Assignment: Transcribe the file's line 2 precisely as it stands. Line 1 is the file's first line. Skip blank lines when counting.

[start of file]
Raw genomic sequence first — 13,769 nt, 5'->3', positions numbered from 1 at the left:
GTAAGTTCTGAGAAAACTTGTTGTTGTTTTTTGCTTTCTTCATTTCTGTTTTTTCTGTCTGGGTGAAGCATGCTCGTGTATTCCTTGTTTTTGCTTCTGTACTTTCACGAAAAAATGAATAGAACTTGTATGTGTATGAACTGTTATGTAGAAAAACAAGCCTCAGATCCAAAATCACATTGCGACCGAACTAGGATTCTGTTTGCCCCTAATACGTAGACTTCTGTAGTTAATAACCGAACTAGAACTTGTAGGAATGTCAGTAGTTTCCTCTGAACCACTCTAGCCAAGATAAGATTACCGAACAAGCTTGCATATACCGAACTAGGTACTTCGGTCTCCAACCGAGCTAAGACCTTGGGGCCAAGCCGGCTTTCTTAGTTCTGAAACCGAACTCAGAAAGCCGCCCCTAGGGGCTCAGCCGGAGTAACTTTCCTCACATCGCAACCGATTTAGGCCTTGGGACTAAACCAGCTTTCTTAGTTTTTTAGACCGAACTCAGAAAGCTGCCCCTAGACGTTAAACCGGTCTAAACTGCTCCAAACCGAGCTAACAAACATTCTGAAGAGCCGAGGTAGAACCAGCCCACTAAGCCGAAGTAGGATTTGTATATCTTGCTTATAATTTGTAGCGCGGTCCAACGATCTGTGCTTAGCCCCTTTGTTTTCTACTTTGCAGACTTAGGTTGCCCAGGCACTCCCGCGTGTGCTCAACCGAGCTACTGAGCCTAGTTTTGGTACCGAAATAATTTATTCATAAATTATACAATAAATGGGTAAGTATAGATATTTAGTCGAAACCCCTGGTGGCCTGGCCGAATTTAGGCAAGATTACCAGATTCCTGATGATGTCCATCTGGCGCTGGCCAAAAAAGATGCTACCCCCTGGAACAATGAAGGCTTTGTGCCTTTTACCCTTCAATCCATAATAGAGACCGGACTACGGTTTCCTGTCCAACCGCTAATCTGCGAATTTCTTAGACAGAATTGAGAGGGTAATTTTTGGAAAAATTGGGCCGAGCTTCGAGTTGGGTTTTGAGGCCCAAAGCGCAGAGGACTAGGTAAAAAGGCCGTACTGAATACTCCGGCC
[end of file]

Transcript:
GTAAGTTCTGAGAAAACTTGTTGTTGTTTTTTGCTTTCTTCATTTCTGTTTTTTCTGTCTGGGTGAAGCATGCTCGTGTATTCCTTGTTTTTGCTTCTGTACTTTCACGAAAAAATGAATAGAACTTGTATGTGTATGAACTGTTATGTAGAAAAACAAGCCTCAGATCCAAAATCACATTGCGACCGAACTAGGATTCTGTTTGCCCCTAATACGTAGACTTCTGTAGTTAATAACCGAACTAGAACTTGTAGGAATGTCAGTAGTTTCCTCTGAACCACTCTAGCCAAGATAAGATTACCGAACAAGCTTGCATATACCGAACTAGGTACTTCGGTCTCCAACCGAGCTAAGACCTTGGGGCCAAGCCGGCTTTCTTAGTTCTGAAACCGAACTCAGAAAGCCGCCCCTAGGGGCTCAGCCGGAGTAACTTTCCTCACATCGCAACCGATTTAGGCCTTGGGACTAAACCAGCTTTCTTAGTTTTTTAGACCGAACTCAGAAAGCTGCCCCTAGACGTTAAACCGGTCTAAACTGCTCCAAACCGAGCTAACAAACATTCTGAAGAGCCGAGGTAGAACCAGCCCACTAAGCCGAAGTAGGATTTGTATATCTTGCTTATAATTTGTAGCGCGGTCCAACGATCTGTGCTTAGCCCCTTTGTTTTCTACTTTGCAGACTTAGGTTGCCCAGGCACTCCCGCGTGTGCTCAACCGAGCTACTGAGCCTAGTTTTGGTACCGAAATAATTTATTCATAAATTATACAATAAATGGGTAAGTATAGATATTTAGTCGAAACCCCTGGTGGCCTGGCCGAATTTAGGCAAGATTACCAGATTCCTGATGATGTCCATCTGGCGCTGGCCAAAAAAGATGCTACCCCCTGGAACAATGAAGGCTTTGTGCCTTTTACCCTTCAATCCATAATAGAGACCGGACTACGGTTTCCTGTCCAACCGCTAATCTGCGAATTTCTTAGACAGAATTGAGAGGGTAATTTTTGGAAAAATTGGGCCGAGCTTCGAGTTGGGTTTTGAGGCCCAAAGCGCAGAGGACTAGGTAAAAAGGCCGTACTGAATACTCCGGCC